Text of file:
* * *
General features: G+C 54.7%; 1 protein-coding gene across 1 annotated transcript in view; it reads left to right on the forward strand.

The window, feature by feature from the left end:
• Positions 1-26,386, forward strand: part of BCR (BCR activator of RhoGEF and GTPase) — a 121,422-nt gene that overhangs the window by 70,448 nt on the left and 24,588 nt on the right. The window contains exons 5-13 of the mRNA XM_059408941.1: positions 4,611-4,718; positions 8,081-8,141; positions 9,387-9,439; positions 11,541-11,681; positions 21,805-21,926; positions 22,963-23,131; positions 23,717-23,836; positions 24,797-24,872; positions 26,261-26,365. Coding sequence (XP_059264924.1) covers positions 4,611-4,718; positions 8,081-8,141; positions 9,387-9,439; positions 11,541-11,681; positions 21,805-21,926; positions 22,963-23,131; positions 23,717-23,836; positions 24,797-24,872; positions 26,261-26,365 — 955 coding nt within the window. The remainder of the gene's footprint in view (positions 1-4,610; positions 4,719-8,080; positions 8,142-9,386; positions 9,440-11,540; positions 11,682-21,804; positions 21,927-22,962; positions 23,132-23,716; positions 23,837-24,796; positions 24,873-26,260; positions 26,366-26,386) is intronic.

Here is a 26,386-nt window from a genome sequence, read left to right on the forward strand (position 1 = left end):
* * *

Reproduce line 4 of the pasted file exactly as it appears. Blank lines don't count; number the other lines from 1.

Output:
Here is a 26,386-nt window from a genome sequence, read left to right on the forward strand (position 1 = left end):